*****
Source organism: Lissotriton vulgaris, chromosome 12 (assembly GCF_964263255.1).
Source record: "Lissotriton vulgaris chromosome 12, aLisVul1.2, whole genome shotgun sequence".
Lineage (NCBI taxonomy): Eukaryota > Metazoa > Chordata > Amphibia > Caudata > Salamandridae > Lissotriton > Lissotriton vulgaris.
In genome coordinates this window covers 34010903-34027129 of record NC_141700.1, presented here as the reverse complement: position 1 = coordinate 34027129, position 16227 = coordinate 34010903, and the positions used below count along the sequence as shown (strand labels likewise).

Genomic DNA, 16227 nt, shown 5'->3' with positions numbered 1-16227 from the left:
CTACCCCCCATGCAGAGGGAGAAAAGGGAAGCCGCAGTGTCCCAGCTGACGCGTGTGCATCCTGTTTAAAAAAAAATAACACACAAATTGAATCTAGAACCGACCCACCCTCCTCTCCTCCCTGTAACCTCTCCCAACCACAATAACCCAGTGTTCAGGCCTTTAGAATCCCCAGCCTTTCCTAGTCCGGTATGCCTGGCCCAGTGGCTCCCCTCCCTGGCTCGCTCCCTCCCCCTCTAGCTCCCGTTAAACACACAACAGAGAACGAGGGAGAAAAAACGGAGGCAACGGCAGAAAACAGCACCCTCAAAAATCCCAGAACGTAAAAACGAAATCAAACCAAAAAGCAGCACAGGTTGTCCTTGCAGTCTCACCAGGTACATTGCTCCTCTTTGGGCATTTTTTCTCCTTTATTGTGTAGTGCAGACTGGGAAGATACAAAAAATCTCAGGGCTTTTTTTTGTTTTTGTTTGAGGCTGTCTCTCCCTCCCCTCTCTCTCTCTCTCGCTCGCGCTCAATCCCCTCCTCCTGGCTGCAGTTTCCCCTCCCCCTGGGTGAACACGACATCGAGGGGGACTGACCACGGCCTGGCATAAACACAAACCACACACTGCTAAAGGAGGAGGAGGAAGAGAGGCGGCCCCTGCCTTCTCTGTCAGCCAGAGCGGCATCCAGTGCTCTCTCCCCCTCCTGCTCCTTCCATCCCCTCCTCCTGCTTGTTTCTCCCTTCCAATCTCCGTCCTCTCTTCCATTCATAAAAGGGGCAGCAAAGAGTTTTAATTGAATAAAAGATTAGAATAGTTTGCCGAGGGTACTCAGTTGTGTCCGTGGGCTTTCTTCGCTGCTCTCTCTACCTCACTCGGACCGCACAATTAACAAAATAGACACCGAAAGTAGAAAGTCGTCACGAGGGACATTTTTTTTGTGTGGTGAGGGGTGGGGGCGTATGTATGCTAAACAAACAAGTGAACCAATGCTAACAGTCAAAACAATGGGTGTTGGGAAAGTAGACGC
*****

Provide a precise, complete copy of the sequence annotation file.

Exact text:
Source organism: Lissotriton vulgaris, chromosome 12 (assembly GCF_964263255.1).
Source record: "Lissotriton vulgaris chromosome 12, aLisVul1.2, whole genome shotgun sequence".
Lineage (NCBI taxonomy): Eukaryota > Metazoa > Chordata > Amphibia > Caudata > Salamandridae > Lissotriton > Lissotriton vulgaris.
In genome coordinates this window covers 34010903-34027129 of record NC_141700.1, presented here as the reverse complement: position 1 = coordinate 34027129, position 16227 = coordinate 34010903, and the positions used below count along the sequence as shown (strand labels likewise).

Genomic DNA, 16227 nt, shown 5'->3' with positions numbered 1-16227 from the left:
CTACCCCCCATGCAGAGGGAGAAAAGGGAAGCCGCAGTGTCCCAGCTGACGCGTGTGCATCCTGTTTAAAAAAAAATAACACACAAATTGAATCTAGAACCGACCCACCCTCCTCTCCTCCCTGTAACCTCTCCCAACCACAATAACCCAGTGTTCAGGCCTTTAGAATCCCCAGCCTTTCCTAGTCCGGTATGCCTGGCCCAGTGGCTCCCCTCCCTGGCTCGCTCCCTCCCCCTCTAGCTCCCGTTAAACACACAACAGAGAACGAGGGAGAAAAAACGGAGGCAACGGCAGAAAACAGCACCCTCAAAAATCCCAGAACGTAAAAACGAAATCAAACCAAAAAGCAGCACAGGTTGTCCTTGCAGTCTCACCAGGTACATTGCTCCTCTTTGGGCATTTTTTCTCCTTTATTGTGTAGTGCAGACTGGGAAGATACAAAAAATCTCAGGGCTTTTTTTTGTTTTTGTTTGAGGCTGTCTCTCCCTCCCCTCTCTCTCTCTCTCGCTCGCGCTCAATCCCCTCCTCCTGGCTGCAGTTTCCCCTCCCCCTGGGTGAACACGACATCGAGGGGGACTGACCACGGCCTGGCATAAACACAAACCACACACTGCTAAAGGAGGAGGAGGAAGAGAGGCGGCCCCTGCCTTCTCTGTCAGCCAGAGCGGCATCCAGTGCTCTCTCCCCCTCCTGCTCCTTCCATCCCCTCCTCCTGCTTGTTTCTCCCTTCCAATCTCCGTCCTCTCTTCCATTCATAAAAGGGGCAGCAAAGAGTTTTAATTGAATAAAAGATTAGAATAGTTTGCCGAGGGTACTCAGTTGTGTCCGTGGGCTTTCTTCGCTGCTCTCTCTACCTCACTCGGACCGCACAATTAACAAAATAGACACCGAAAGTAGAAAGTCGTCACGAGGGACATTTTTTTTGTGTGGTGAGGGGTGGGGGCGTATGTATGCTAAACAAACAAGTGAACCAATGCTAACAGTCAAAACAATGGGTGTTGGGAAAGTAGACGC